If your baby is facing a CDH diagnosis, an excellent program to consider for a second opinion is Johns Hopkins All Children’s Hospital Center for Congenital Diaphragmatic Hernia (led by Dr. David Kays). It is the country’s first dedicated inpatient unit for CDH.

Babies born with CDH can live full, happy lives. Quality of life was a significant concern when I received my son’s CDH diagnosis and learned about the medical interventions he’d need. But the more CDH families I spoke with, the more I realized that these kids can grow up to live happy, healthy, normal lives. (Whatever “normal” even means!). Yes, it is a tough start. Yes, many kids with CDH follow their own timeline to meet milestones. And yes, many need extra support – medical or otherwise – along the way. But there is no shortage of happy endings to a CDH diagnosis. There are child, teen, and adult CDH survivors living full lives. And while CDH is a spectrum, many survivors do not have significant lasting complications. You can read survivor stories here.

NICU life is hard – but it doesn’t last forever. The NICU journey for CDH babies is not straightforward. Most will need weeks to months in the hospital and significant medical intervention. This time is often described as a “roller coaster.” Many babies take two steps forward and one step back as they stabilize, recover from surgery, wean off life supports and meds, work on gaining weight, and more. It can be an extremely challenging and uncertain time. My husband and I both had a lot to process once we were home from the NICU. But being well on the other side of the NICU journey, I can say with confidence that every hard day was well worth it.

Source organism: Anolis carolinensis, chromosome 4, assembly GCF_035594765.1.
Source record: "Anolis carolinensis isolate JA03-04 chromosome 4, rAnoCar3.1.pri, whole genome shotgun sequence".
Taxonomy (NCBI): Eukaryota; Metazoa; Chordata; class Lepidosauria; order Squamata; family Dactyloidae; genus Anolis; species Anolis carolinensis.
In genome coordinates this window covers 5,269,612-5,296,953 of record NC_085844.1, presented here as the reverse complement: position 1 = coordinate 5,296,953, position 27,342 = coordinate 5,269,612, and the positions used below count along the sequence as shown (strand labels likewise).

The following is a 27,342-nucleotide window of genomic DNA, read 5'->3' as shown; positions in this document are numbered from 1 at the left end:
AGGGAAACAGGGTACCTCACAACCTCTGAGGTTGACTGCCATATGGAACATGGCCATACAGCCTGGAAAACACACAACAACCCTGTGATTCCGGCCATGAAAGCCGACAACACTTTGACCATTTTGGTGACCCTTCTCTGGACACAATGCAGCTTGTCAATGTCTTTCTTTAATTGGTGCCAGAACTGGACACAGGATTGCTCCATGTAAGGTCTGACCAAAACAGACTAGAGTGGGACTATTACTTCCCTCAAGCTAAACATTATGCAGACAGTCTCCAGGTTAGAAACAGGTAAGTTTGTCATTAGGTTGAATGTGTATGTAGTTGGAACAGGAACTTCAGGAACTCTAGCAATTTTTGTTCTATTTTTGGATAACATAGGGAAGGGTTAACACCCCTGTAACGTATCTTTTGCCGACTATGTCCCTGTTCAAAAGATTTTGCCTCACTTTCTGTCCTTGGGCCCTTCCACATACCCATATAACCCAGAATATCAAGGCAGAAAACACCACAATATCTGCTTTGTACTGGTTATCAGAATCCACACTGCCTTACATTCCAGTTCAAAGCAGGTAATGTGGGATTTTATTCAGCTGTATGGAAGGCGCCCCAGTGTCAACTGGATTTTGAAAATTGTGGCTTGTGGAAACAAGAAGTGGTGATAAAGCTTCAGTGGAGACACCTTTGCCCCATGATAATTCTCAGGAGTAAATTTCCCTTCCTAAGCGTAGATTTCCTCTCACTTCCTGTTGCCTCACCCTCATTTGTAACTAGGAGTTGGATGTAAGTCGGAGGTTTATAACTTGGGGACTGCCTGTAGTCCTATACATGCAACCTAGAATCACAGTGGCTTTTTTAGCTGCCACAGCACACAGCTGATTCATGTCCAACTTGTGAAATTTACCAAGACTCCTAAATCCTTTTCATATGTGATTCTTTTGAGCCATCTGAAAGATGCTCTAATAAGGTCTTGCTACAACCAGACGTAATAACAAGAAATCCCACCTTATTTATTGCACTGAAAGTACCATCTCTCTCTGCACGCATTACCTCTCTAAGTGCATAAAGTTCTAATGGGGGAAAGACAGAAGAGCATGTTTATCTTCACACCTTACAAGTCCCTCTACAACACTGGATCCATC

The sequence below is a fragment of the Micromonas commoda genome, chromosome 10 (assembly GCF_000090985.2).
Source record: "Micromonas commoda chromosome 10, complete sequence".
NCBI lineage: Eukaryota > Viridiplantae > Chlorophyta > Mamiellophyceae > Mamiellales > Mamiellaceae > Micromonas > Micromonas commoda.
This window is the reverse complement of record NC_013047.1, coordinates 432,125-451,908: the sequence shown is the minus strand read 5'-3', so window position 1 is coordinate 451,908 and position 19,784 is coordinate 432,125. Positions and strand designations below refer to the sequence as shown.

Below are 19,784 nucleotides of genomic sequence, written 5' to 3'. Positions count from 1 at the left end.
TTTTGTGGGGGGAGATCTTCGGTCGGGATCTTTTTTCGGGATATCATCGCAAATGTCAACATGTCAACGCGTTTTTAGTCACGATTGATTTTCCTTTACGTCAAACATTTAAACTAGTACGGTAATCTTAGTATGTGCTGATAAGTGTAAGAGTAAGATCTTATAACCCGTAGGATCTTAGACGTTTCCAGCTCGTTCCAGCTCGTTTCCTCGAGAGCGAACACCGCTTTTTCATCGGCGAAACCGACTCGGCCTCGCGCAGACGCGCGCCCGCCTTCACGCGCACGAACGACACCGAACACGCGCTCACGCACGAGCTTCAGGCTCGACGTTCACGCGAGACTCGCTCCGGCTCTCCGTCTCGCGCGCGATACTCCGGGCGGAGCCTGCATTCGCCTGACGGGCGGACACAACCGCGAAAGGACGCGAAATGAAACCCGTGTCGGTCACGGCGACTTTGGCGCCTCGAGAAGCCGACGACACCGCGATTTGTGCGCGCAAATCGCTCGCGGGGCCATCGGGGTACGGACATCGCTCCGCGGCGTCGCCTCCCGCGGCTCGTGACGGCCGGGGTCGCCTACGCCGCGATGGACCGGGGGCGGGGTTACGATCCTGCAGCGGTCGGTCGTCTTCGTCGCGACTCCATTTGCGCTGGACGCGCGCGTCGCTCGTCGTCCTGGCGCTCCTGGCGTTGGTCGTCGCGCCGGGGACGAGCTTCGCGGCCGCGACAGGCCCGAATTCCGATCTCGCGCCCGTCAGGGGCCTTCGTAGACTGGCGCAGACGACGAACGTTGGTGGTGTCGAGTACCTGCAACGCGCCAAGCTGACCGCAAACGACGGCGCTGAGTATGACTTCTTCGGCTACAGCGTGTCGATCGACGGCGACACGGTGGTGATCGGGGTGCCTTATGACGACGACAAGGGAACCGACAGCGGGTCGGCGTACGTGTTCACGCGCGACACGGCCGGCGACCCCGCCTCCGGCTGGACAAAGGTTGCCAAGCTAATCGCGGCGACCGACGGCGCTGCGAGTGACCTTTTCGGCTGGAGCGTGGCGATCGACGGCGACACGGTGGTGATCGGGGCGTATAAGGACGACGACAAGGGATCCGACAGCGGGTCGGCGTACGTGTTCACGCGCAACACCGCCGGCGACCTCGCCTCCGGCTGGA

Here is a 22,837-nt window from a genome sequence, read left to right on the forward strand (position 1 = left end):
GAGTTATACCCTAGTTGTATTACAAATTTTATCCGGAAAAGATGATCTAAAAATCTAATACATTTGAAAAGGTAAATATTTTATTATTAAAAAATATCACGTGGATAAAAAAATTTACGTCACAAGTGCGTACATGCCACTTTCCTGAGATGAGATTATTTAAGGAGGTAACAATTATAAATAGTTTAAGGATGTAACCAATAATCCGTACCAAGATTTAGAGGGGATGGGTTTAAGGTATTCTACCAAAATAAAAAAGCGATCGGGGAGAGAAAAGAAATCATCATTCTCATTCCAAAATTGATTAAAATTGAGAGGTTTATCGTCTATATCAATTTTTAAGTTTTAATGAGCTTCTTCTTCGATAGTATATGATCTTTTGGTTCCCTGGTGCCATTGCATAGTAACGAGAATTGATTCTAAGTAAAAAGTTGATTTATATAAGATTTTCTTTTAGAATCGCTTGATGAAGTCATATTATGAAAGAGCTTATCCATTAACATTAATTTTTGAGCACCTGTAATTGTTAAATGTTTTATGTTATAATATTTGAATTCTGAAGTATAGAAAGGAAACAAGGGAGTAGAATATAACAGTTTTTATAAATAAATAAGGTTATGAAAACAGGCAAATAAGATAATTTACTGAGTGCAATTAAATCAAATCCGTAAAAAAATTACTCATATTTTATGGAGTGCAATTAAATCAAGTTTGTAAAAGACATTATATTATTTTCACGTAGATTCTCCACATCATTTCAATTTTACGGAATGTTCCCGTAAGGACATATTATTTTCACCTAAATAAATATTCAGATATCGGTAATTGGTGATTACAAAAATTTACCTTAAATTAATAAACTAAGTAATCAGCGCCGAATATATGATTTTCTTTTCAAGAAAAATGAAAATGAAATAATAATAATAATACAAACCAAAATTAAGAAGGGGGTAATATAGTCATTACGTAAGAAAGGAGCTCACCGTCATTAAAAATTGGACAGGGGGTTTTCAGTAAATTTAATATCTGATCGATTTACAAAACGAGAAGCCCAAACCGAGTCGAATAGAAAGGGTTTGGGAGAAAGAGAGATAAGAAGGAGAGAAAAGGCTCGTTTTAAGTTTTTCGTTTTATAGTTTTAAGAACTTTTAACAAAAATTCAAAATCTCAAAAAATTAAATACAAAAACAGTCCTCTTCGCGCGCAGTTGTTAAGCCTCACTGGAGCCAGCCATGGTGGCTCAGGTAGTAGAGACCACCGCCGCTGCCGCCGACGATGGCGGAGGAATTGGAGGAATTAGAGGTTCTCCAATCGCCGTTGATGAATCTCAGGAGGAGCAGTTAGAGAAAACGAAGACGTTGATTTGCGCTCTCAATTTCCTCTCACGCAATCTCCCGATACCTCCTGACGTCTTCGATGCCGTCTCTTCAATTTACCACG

Support doesn’t stop at discharge. The transition home from the hospital with a medically complex baby is by no means easy. It is a big adjustment, with a steep learning curve, and a busy appointment schedule in the beginning. We are fortunate to live in a community with significant post-discharge resources to help light the path forward. Rochester has incredibly supportive follow-up clinics and doctors at Golisano Children’s Hospital. Monroe County has a wonderful Early Intervention program and therapists. And there are several perinatal mental health professionals locally to support parents.